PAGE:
Director: Zack Snyder
Starring: Ben Affleck, Gal Gadot, Jason Mamoa, Ezra Miller, Ray Fisher, Henry Cavill, Amy Adams, Jeremy Irons, Diane Lane, Connie Nielsen, J.K. Simmons, Amber Heard, David Thewlis
While it had all sorts of problems and received a pasting from critics around the world, one thing you have to hand to Batman vs Superman: Dawn of Justice is that it swung for the fences. It had an idea and committed to it. It just didn’t end up being an idea which connected with audiences. Justice League, the latest film from Warner Brothers’ much maligned DC Extended Universe, is a significantly less ambitious movie. A gun shy film which shows more evidence of being chastened by the reaction to Batman vs Superman than emboldened by the success of Wonder Woman, it plays it safe and, as a result, ends up being entirely bland and largely forgettable.
Chronologically, Justice League is a sequel to Batman vs Superman rather than Wonder Woman. We find the world still mourning the death of Superman (Henry Cavill), and his passing has left it vulnerable. Winged Parademons who feed on fear have started showing up at Gotham and Bruce Wayne (Ben Affleck) is convinced that they herald something much worse on its way. Continue reading
Director: Joss Whedon
Starring: Robert Downey Jr, Chris Evans, Mark Ruffalo, Chris Hemsworth, Scarlett Johansson, Jeremy Renner, James Spader, Elizabeth Olsen, Aaron Taylor-Johnson, Samuel L Jackson
The 2012 superhero team up movie The Avengers, the culmination of Phase One of Marvel Studios plan for blockbuster world domination, was an enormous success taking $1.5 billion worldwide and becoming the third highest grossing film of all time. So naturally expectation is sky high for their next gathering, Avengers: Age of Ultron.
Tony Stark (Robert Downey Jr) is still haunted by the events of New York which concluded The Avengers. Knowing what forces exist in the universe he is acutely aware of the limitations of the Avengers. They can only protect the world from so much. With the help of Bruce Banner (Mark Ruffalo) he has been secretly working at a plan he calls Ultron, which he imagines as “a suit of armour around the world.” After the Avengers reclaim Loki’s sceptre from a Hydra bunker, Stark and Banner try and harness its artificial intelligence and plant it in Ultron. But the road to hell is paved with good intentions, so sure enough this plan backfires. Designed to keep the peace, the sentient Ultron (James Spader) sees allowing the Earth to evolve through the elimination of the human race as key to achieving that peace. Continue reading
Director: Joss Whedon
Starring: Alex Denisof, Amy Acker, Jillian Morgese, Clark Gregg, Fran Kranz, Reed Diamong, Nathan Fillion
From comic books to Elizabethan comedy. From Marvel to Shakespeare. It’s quite a jump. Not since 1992, when Steven Spielberg immediately followed Jurassic Park with Schindler’s List has a director made two more disparate films back to back. But this is exactly what Joss Whedon has done in deciding to follow up the incredible blockbuster success of The Avengers with a small, independent, black and white adaptation of one of Shakespeare’s most beloved comedies, Much Ado About Nothing.
In fact, Much Ado About Nothing couldn’t be futher from The Avengers if it tried. Gone is the enormous sense of scale, the digital effects, the 3D, the cast of superstars and the budget in the hundreds of millions of dollars. Instead, this film was shot at Whedon’s house in 12 days using a cast compiled mainly of regulars from his television days. A long held passion project, Whedon adapted the screenplay, produced, directed, edited, and wrote the music himself. Yet while it is on completely the opposite end of the scale to The Avengers, it is every bit as effective.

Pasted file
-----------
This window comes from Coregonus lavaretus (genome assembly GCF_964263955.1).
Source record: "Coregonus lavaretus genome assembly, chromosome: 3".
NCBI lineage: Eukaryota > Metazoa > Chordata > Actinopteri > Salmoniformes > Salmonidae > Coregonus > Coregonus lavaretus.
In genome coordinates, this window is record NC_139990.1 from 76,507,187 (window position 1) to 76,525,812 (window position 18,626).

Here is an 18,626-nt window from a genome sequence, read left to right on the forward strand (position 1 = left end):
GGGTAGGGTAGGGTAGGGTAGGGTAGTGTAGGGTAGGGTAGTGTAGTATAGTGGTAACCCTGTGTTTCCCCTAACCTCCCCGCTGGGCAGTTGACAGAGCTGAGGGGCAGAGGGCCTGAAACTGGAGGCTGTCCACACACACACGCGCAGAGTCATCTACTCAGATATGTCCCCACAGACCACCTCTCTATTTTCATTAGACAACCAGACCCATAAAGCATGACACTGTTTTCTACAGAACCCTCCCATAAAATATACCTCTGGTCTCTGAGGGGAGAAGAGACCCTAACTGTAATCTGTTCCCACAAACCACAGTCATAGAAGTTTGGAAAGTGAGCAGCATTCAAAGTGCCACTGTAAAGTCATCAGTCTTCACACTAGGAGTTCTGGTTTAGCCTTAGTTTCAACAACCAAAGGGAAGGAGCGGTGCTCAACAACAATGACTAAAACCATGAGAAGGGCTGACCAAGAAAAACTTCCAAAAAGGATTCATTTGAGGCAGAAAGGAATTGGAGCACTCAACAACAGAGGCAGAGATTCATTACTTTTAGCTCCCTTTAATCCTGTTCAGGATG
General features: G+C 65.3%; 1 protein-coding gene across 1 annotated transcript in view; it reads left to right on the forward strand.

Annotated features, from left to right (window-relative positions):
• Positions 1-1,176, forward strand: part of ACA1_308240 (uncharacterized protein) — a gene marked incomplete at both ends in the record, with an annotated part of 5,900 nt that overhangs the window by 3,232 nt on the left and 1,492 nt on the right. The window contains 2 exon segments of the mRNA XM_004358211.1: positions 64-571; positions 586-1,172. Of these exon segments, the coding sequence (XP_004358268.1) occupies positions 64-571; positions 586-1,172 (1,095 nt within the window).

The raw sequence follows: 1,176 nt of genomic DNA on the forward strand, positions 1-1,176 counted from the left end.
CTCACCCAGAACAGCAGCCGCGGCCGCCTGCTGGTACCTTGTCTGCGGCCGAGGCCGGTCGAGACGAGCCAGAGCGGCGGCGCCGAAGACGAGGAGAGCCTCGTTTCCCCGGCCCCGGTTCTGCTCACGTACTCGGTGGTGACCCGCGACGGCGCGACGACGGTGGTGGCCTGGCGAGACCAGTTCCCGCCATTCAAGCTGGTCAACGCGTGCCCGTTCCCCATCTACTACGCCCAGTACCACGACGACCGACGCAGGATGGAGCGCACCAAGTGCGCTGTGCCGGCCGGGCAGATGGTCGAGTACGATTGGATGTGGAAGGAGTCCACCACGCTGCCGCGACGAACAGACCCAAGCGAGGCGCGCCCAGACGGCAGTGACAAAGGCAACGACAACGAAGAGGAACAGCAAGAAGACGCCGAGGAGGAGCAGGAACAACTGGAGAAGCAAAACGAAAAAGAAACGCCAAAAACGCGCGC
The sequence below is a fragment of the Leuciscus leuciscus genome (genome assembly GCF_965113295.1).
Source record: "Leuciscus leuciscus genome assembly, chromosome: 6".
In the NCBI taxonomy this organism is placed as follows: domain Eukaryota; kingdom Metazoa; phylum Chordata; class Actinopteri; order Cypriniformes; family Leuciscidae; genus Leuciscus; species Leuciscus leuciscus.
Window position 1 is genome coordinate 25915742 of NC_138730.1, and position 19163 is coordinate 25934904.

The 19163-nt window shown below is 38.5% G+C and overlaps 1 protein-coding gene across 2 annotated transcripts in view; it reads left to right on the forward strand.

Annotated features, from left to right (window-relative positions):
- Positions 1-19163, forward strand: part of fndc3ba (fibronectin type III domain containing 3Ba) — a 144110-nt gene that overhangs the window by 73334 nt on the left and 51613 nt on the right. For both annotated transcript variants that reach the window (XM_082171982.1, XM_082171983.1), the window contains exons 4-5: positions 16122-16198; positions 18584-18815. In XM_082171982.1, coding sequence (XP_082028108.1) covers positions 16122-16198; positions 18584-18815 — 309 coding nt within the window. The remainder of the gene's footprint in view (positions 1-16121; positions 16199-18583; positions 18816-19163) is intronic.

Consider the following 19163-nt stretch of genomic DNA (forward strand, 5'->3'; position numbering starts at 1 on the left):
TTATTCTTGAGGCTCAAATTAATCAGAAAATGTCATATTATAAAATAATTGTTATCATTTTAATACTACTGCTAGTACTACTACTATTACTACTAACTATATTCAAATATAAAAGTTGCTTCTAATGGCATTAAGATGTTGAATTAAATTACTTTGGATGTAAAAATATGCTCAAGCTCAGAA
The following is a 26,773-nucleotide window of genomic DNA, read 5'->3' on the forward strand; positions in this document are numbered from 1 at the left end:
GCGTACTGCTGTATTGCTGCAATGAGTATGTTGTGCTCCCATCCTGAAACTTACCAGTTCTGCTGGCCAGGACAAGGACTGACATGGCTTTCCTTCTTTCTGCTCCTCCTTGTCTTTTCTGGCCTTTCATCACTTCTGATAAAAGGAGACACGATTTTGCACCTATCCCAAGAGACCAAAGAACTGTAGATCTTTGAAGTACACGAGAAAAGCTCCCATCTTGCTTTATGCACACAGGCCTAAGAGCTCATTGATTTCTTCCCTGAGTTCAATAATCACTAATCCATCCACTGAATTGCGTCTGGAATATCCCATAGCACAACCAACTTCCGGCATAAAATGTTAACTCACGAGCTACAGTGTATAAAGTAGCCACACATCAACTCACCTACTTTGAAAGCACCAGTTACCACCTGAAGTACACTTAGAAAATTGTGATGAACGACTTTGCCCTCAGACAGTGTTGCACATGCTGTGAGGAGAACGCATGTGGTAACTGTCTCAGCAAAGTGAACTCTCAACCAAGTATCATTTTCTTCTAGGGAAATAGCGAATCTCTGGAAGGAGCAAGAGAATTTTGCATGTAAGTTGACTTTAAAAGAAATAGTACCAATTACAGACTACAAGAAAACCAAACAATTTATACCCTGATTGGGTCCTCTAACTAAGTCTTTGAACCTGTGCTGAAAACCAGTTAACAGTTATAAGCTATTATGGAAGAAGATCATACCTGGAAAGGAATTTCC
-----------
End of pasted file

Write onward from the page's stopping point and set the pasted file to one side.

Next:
Americans don’t have a great track record when it comes to Shakespeare (Al Pacino actually made a very interesting film, Looking for Richard, which sought to determine what it was that caused Americans to struggle so much with the Bard), but this confident, sleek and sexy film will surely find itself resting near the top of the pile. Whedon opts for a contemporary reimagining of this famous story of two pairs of lovers, one brought together by the sport of their friends, the other almost torn apart by a more devious form of trickery. So Italian governors with guards become American politicians with security details, and the Italian villa becomes a Californian mansion.
Much Ado About Nothing is beautifully shot in black and white by cinematographer Jay Hunter, with an aesthetic that feels very akin to Indie movies of the 1990s. But despite its very stylish appearance, this film plays up the bawdiness of Shakespearean comedy to perfection. The dialogue in this farce, packed with double entendre, is delivered with a cheeky wink and a nudge, and there is more than a sprinkling of slapstick humour.
Rather than putting on fake British accents the actors retain their American twangs and it actually works. Alexis Denisof and Amy Acker bounce off each other brilliantly as Benedick and Beatrice, finding the right balance between admiration and distain that is required for this love-hate relationship between two people with sharp minds and tongues. Clark Gregg sits comfortably as a much younger Leonato than you usually get. But the films real scene stealer is Nathan Fillion, who is a scream as the bumbling detective Dogberry.
It has been 20 years since Kenneth Branagh’s all-star adaptation of this play hit the screen and Whedon succeeds in doing something different enough that the play gets a new burst of life. The material feels so fresh. It is a sharp, vibrant and very funny film that demonstrates Whedon’s versatility as a filmmaker.
Rating – ★★★☆
Review by Duncan McLean